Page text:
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Key Features

  • Incidence has decreased dramatically due to Haemophilus influenzae conjugate vaccine

  • Rare in countries with immunization programs

  • If disease occurs, it is likely to be associated with

    • H influenzae in unimmunized children

    • Nontypeable H influenza

    • Neisseria meningitides

    • Streptococcus species

Clinical Findings

  • Sudden onset of high fever

  • Dysphagia

  • Drooling

  • Muffled voice

  • Inspiratory retractions

  • Cyanosis

  • Soft stridor

  • Progression to total airway obstruction may occur and result in respiratory arrest


  • Lateral neck radiographs

    • May be helpful in demonstrating a classic "thumbprint" sign caused by the swollen epiglottis

    • Obtaining radiographs, however, may delay important airway intervention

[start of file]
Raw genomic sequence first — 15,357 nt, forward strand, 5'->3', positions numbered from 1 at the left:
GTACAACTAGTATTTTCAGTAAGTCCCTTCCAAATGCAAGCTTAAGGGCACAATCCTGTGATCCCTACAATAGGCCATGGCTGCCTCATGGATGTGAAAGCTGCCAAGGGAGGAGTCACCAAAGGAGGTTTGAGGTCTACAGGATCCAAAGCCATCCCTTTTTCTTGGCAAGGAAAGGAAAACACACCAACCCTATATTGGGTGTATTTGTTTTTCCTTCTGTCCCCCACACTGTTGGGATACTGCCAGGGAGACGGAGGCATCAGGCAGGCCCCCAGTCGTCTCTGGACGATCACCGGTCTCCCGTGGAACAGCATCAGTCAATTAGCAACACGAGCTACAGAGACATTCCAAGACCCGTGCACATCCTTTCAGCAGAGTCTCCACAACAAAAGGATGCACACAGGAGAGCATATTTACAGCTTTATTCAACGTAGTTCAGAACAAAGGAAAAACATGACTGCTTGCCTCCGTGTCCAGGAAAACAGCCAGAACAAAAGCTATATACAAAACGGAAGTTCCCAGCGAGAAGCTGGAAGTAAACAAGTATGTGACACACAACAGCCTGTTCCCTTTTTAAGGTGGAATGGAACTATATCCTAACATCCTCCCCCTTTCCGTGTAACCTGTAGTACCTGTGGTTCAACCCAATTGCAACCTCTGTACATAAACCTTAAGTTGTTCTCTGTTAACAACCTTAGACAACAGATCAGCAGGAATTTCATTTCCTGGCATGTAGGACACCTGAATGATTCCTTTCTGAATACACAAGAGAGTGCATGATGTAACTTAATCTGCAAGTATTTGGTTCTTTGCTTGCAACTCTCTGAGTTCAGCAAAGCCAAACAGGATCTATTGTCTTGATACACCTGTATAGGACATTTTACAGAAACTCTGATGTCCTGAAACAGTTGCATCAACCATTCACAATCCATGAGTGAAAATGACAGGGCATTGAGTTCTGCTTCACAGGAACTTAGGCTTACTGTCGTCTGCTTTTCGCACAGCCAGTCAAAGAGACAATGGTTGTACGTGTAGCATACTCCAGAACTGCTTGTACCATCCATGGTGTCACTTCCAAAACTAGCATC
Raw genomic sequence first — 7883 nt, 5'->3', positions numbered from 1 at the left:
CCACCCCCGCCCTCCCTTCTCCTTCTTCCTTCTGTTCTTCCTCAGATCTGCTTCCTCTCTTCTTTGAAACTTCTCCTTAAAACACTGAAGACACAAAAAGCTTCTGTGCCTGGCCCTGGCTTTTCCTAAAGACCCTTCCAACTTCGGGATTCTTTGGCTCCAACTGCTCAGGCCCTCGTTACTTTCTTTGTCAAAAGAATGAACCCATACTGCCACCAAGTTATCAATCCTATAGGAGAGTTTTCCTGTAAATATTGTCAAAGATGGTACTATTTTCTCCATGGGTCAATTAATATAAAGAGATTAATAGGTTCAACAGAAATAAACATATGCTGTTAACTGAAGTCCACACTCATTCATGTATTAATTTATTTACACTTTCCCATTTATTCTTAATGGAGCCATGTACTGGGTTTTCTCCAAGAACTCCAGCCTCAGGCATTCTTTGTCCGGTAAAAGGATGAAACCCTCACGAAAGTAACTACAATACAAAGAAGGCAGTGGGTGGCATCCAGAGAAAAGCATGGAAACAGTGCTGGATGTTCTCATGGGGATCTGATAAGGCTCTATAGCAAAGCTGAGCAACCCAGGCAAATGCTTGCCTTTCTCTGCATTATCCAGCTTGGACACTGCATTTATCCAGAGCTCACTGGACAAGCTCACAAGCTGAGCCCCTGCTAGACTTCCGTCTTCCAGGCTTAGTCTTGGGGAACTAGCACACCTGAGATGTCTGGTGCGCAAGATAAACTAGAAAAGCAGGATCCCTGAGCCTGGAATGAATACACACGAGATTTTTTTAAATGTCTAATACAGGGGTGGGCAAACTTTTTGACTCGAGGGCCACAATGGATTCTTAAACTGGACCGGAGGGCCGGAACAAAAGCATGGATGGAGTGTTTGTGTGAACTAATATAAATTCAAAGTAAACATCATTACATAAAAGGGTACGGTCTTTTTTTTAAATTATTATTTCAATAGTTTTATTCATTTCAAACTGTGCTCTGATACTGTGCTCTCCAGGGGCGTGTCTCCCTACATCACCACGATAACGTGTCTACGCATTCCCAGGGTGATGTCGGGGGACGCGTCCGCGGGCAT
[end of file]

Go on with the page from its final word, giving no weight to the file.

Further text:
• Direct inspection of the epiglottis

    • Provides definitive diagnosis

    • Should be done by an experienced airway specialist under controlled conditions (typically in the operating room during intubation)

    • Typical findings are a cherry-red and swollen epiglottis and swollen arytenoids


  • Endotracheal intubation must be performed immediately in children but not necessarily in adults

  • After an airway is established, cultures of the blood and epiglottis should be obtained

  • Appropriate intravenous antibiotics to cover H influenzae and Streptococcus species (ceftriaxone sodium or an equivalent cephalosporin) should be given

  • Intravenous antibiotics should be continued for 2–3 days, followed by oral antibiotics to complete a 10-day course.

  • Extubation can usually be accomplished in 24–48 hours, when direct inspection shows significant reduction in the size of the epiglottis

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